Inspection, Assessment, and Repair of Grouted Ducts in Post-tensioned Bridge
Im, Seok Been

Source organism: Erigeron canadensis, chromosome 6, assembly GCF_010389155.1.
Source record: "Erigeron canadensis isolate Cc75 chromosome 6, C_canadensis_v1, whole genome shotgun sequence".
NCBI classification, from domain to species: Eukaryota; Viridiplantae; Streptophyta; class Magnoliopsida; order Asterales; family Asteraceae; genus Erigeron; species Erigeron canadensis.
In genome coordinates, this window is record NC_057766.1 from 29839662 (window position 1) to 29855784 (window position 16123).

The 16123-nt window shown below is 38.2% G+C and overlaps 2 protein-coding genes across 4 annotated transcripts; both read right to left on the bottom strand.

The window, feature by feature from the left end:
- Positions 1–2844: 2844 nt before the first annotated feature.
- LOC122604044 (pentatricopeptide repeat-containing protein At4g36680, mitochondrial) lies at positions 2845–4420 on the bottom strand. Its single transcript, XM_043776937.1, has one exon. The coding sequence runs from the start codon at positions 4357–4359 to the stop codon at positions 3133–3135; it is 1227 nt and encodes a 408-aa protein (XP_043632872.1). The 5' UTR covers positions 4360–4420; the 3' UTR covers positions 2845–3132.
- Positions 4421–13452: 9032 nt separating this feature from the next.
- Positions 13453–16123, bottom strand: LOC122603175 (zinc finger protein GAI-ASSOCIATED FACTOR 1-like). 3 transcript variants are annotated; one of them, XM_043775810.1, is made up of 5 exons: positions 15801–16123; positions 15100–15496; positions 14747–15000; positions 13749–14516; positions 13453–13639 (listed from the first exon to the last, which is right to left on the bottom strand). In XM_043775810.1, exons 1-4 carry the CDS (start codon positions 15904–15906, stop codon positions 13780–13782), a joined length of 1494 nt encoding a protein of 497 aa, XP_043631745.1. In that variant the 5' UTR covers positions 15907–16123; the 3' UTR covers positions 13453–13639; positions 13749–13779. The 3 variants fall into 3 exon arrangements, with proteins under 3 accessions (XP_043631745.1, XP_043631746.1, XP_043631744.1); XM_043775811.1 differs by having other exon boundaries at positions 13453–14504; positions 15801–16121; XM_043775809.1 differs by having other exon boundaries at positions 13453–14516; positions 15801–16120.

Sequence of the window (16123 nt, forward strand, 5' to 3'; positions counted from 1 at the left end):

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Segmental post-tensioned (PT) bridges are major structures that carry significant traffic. Recent investigations of these bridges have identified voids in their ducts. and some of these exposed strands at these void locations are undergoing corrosion. The corrosion of strands may lead to the failure of tendons. As such, an effective inspection process for identifying these voids is needed. From a literature review, several non-destructive testing (NDT) methods are compared for applicability in inspecting voids in external tendons. The impact echo (IE), ultrasonic pulse velocity (UPV), and sounding inspection methods were selected and assessed for identifying voids in preliminary test setup. The sounding inspection method is further assessed for its effectiveness in identifying voids in a full-scale, external tendon system. The results indicate that the sounding inspection slightly underestimates the size of the voids. However, the inspected size and locations of voids have a close correlation with actual voids in ducts. Thus, the sounding inspection can be an effective tool for identifying voids because of its easy application in the field. Recently, the investigated failures of segmental post-tensioned (PT) bridges called attention to the rehabilitation and mitigation methods of voided ducts in PT structures. Although controversy exists on how to best protect PT tendons from corrosion, filling these voids with grout may be one option. An optimized grouting procedure for repairing these voids is needed how best to protect the strands from corrosive environments. This research investigates three grouting methods for efficiently repairing the voids in PT duct systems. These methods are (1) vacuum grouting (VG), (2) pressure grouting (PG), and (3) pressure-vacuum grouting (PVG). Each method is being evaluated for filling capability, filling performance, and economic feasibility. Also, three different pre-packaged grouts for repair are assessed in this research to propose the most suitable material for repairing voided PT ducts. The results indicate that the PG and PVG methods are more constructible and likely more economical than the VG method. However, the PVG and VG methods seem to be more effective than the PG method in filling the voids. As a result of these tests, the PVG method is recommended for filling voids in tendons. The results also show that C-1 and C-2 grouts have better filling capability than C-3 grout. Although experimental tests using prototype specimens of external PT tendons are performed to propose an effective repair grouting method and material, the experimental conditions cannot cover all voids types, duct types, and other effects of repair grouting methods in the field. Thus, the grout flow in voided ducts is predicted using a commercial Computational Fluid Dynamics (CFD) program. The simulation of the flow is challenging due to the complicated geometry of voided ducts, but the simplified model in this research shows close correlations with experimental results. Thus, various parameters of repair methods and materials are assessed in this research, and the PVG method with grouts having low viscosity exhibited the best performance. If it is determined that filling voids with grout is appropriate and prevents future corrosion, it is recommended that voids in the field be filled using the PVG method with grouts exhibiting low viscosities.